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Most Transactions on XRP, Tezos, and EOS Have No Financial Value

Despite their hype as "Ethereum killers," these blockchain-based networks have failed to attract the same fervent community.

Key Takeaways

  • Most transactions occurring over the XRP, Tezos, and EOS networks carry little to no value.
  • In the case of Tezos, governance transactions make up the vast majority of all activity while EOS transactions are made mostly by the arrival of a controversial airdropped token.
  • A handful of XRP transactions get confirmed, and an even smaller amount of them have meaningful economic value.

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Researchers from Imperial College London found that only a trivial amount of real economic activity happens over the XRP, Tezos, and EOS ledgers. Close to 82%, 95%, and 98% of all activity on Tezos, EOS, and XRP respectively carry no financial value.

XRP, Tezos, and EOS Show True Colors

Each of these blockchains promised to improve crypto by scaling the number of transactions that can be processed per second. Yet, this increase in throughput hasn’t been utilized for meaningful economic activity, according to new research

Tezos and EOS are a part of the cartel of smart contract platforms known as “Ethereum killers,” because of their improved scalability relative to Ethereum.

Tezos Transaction Activity
Composition of Tezos transactions, via Arxiv.

According to the research, 82% of all Tezos transactions are governance transactions called “endorsements” that nominate validators. This is part of the blockchain’s consensus mechanism.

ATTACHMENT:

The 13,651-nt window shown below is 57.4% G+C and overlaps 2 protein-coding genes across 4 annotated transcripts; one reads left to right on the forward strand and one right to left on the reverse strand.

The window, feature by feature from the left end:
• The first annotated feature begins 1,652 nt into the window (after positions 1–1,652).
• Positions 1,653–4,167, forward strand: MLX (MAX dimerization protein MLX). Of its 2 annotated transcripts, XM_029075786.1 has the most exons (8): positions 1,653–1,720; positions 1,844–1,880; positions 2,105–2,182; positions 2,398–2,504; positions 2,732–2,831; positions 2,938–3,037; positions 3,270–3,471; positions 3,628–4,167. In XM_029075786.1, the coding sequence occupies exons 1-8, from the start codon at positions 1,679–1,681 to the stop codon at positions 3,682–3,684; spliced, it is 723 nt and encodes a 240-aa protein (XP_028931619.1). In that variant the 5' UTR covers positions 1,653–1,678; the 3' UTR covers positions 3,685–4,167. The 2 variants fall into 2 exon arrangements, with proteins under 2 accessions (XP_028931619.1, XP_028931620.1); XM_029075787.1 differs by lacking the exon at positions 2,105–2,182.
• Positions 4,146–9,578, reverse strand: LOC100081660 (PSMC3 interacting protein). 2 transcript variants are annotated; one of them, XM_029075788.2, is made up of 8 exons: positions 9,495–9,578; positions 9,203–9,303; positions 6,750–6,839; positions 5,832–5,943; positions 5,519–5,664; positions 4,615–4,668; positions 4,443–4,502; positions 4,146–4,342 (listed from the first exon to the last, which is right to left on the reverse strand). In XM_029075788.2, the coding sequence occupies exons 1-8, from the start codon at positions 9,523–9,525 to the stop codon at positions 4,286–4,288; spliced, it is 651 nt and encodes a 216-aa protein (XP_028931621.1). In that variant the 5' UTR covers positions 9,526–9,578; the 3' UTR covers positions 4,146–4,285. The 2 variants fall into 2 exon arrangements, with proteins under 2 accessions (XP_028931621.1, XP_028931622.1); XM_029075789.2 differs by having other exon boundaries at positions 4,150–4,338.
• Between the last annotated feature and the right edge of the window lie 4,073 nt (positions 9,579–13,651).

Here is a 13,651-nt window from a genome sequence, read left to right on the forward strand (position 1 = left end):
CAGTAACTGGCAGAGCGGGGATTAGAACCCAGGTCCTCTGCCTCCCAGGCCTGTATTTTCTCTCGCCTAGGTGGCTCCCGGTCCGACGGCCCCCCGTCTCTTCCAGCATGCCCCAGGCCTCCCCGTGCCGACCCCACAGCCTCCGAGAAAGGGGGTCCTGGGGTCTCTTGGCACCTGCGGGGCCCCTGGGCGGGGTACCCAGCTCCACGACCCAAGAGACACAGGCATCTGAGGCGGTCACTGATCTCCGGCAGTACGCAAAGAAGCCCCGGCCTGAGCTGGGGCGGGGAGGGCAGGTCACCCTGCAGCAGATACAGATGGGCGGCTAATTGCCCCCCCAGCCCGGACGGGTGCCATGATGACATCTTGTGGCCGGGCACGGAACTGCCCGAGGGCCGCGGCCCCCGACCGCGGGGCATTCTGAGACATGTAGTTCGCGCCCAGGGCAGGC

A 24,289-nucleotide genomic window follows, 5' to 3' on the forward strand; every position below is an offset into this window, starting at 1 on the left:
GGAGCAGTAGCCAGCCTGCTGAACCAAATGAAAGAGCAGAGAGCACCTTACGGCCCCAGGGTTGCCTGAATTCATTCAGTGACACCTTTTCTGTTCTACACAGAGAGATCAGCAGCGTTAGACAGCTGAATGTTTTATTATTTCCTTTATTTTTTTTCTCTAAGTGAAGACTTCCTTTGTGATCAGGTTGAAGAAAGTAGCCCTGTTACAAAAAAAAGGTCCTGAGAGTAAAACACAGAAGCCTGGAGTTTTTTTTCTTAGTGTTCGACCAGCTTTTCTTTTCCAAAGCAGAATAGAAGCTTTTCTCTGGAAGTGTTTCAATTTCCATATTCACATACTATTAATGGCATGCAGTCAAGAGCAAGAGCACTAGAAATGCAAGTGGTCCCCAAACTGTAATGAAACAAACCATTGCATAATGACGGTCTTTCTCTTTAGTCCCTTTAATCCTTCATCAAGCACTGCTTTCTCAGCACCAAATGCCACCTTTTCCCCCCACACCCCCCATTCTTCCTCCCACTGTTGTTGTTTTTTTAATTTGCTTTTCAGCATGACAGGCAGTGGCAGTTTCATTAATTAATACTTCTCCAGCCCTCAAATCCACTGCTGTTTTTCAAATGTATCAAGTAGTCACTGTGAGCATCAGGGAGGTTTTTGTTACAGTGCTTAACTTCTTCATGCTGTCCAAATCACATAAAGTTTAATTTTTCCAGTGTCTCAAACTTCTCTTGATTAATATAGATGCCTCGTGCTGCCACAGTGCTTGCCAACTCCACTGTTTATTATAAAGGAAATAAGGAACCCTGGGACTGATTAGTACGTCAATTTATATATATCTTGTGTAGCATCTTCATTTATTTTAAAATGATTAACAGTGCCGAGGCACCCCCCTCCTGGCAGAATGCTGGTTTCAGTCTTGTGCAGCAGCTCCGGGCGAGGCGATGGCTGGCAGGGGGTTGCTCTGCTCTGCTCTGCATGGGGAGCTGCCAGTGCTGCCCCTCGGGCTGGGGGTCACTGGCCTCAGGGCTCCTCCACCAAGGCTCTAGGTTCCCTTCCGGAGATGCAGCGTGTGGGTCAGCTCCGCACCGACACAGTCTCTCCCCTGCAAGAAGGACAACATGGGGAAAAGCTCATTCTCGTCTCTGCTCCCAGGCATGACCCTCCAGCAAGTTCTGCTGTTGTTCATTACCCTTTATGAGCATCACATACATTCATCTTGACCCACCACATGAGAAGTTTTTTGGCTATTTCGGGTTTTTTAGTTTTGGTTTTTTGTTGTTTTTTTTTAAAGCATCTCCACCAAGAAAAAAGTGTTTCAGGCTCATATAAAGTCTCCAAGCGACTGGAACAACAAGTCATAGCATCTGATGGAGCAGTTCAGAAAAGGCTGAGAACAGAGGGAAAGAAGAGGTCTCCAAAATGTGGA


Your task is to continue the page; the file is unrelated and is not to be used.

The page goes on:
Although this is positive for Tezos’ governance mechanism, it indicates that users are not leveraging the platform for much else beyond nominating validators. It has even led the network’s co-founder to ponder the use of an alternative blockchain for her latest gaming project.  

EOS is in a tighter spot than Tezos.

The authors of the paper note that the EOS blockchain saw a spike in activity in November 2019, which coincides with the EIDOS airdrop. For context, EIDOS is a low-cap token that has caused controversy within the EOS community due to how the airdrop of this token caused congestion on the network

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95% of all EOS transactions are tied to the EIDOS token. Before EIDOS, most of the activity on EOS came from gambling dApps. The spike in token transfers, propagated by EIDOS, marked a drastic change in the composition of EOS transactions.

EOS Network Activity Graph
Composition of EOS transactions, via Arxiv.

Ripple’s blockchain has found itself in a similar situation, with less than 3% of transactions having a non-zero value.

Payments and limit orders for other currencies cumulatively account for 97% of all XRP transactions. But only 1 in 19 payment transactions have any economic value, and a mere 0.2% of all limit orders are filled.

As a result, only 2.2% of all activity on the Ripple ledger carries meaningful economic activity.

XRP Network Activity Graph
Only 2.2% of XRP transactions carry any value, via Arxiv.

Is Ethereum Better Off?

Ethereum and its rivals differ in the most essential aspects. While EOS and Tezos can process more transactions per second than Ethereum, these networks simply don’t have enough activity on-chain to take advantage of it.

The research paper claims that Tezos real throughput is around 0.08 transactions per second, while EOS records around 20 transactions per second.


Contrary to this, Ethereum transaction fees are on the rise because of limited scalability despite a great deal of activity. 

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Ethereum Transaction Fees Chart
Ethereum transaction fees, via BitInfo Charts.

Unfortunately, most of the gas consumed on the Ethereum blockchain has been driven by Ponzi schemes running on top of it. 

All three networks suffer for different reasons. Although XRP, Tezos, and EOS boast much faster transactions, they have yet to attract the same base of users and developers. Conversely, Ethereum is running into scalability blocks, which are evidenced by the rise in transaction fees. 

Only time will tell how the sector can merge both communal fervor with improved network speeds.

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